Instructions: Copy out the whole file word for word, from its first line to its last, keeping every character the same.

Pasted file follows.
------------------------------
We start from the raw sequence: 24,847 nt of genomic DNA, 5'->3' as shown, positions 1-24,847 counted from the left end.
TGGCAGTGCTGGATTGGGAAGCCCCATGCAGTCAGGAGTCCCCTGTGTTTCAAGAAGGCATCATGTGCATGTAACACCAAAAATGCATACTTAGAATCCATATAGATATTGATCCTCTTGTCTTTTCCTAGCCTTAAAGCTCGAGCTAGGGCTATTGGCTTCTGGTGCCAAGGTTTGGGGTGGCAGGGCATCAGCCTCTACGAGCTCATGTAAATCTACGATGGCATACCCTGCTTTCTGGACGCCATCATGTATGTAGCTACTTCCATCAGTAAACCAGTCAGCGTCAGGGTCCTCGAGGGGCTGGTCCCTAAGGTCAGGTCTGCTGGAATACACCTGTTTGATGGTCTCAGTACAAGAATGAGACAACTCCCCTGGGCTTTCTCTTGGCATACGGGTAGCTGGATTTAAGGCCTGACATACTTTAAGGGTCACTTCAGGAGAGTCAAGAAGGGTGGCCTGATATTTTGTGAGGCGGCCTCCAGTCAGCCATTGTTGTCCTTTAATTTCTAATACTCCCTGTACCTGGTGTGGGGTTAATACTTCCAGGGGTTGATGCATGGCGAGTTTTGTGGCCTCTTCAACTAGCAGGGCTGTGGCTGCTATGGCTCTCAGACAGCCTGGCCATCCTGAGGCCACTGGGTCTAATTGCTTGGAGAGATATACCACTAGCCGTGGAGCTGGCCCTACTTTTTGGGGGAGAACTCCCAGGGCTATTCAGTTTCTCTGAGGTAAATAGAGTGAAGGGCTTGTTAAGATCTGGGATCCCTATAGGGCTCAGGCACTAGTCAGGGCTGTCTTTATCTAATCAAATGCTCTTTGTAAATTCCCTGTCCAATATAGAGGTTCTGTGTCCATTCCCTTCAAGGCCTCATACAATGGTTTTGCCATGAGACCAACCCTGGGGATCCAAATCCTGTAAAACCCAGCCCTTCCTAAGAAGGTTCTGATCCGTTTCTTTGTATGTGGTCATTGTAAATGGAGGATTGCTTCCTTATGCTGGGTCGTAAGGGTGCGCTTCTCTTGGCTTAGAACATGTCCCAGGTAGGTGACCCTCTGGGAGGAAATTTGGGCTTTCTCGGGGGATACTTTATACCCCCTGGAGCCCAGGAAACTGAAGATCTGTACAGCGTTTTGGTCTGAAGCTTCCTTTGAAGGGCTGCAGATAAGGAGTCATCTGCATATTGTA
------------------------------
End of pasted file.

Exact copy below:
We start from the raw sequence: 24,847 nt of genomic DNA, 5'->3' as shown, positions 1-24,847 counted from the left end.
TGGCAGTGCTGGATTGGGAAGCCCCATGCAGTCAGGAGTCCCCTGTGTTTCAAGAAGGCATCATGTGCATGTAACACCAAAAATGCATACTTAGAATCCATATAGATATTGATCCTCTTGTCTTTTCCTAGCCTTAAAGCTCGAGCTAGGGCTATTGGCTTCTGGTGCCAAGGTTTGGGGTGGCAGGGCATCAGCCTCTACGAGCTCATGTAAATCTACGATGGCATACCCTGCTTTCTGGACGCCATCATGTATGTAGCTACTTCCATCAGTAAACCAGTCAGCGTCAGGGTCCTCGAGGGGCTGGTCCCTAAGGTCAGGTCTGCTGGAATACACCTGTTTGATGGTCTCAGTACAAGAATGAGACAACTCCCCTGGGCTTTCTCTTGGCATACGGGTAGCTGGATTTAAGGCCTGACATACTTTAAGGGTCACTTCAGGAGAGTCAAGAAGGGTGGCCTGATATTTTGTGAGGCGGCCTCCAGTCAGCCATTGTTGTCCTTTAATTTCTAATACTCCCTGTACCTGGTGTGGGGTTAATACTTCCAGGGGTTGATGCATGGCGAGTTTTGTGGCCTCTTCAACTAGCAGGGCTGTGGCTGCTATGGCTCTCAGACAGCCTGGCCATCCTGAGGCCACTGGGTCTAATTGCTTGGAGAGATATACCACTAGCCGTGGAGCTGGCCCTACTTTTTGGGGGAGAACTCCCAGGGCTATTCAGTTTCTCTGAGGTAAATAGAGTGAAGGGCTTGTTAAGATCTGGGATCCCTATAGGGCTCAGGCACTAGTCAGGGCTGTCTTTATCTAATCAAATGCTCTTTGTAAATTCCCTGTCCAATATAGAGGTTCTGTGTCCATTCCCTTCAAGGCCTCATACAATGGTTTTGCCATGAGACCAACCCTGGGGATCCAAATCCTGTAAAACCCAGCCCTTCCTAAGAAGGTTCTGATCCGTTTCTTTGTATGTGGTCATTGTAAATGGAGGATTGCTTCCTTATGCTGGGTCGTAAGGGTGCGCTTCTCTTGGCTTAGAACATGTCCCAGGTAGGTGACCCTCTGGGAGGAAATTTGGGCTTTCTCGGGGGATACTTTATACCCCCTGGAGCCCAGGAAACTGAAGATCTGTACAGCGTTTTGGTCTGAAGCTTCCTTTGAAGGGCTGCAGATAAGGAGTCATCTGCATATTGTA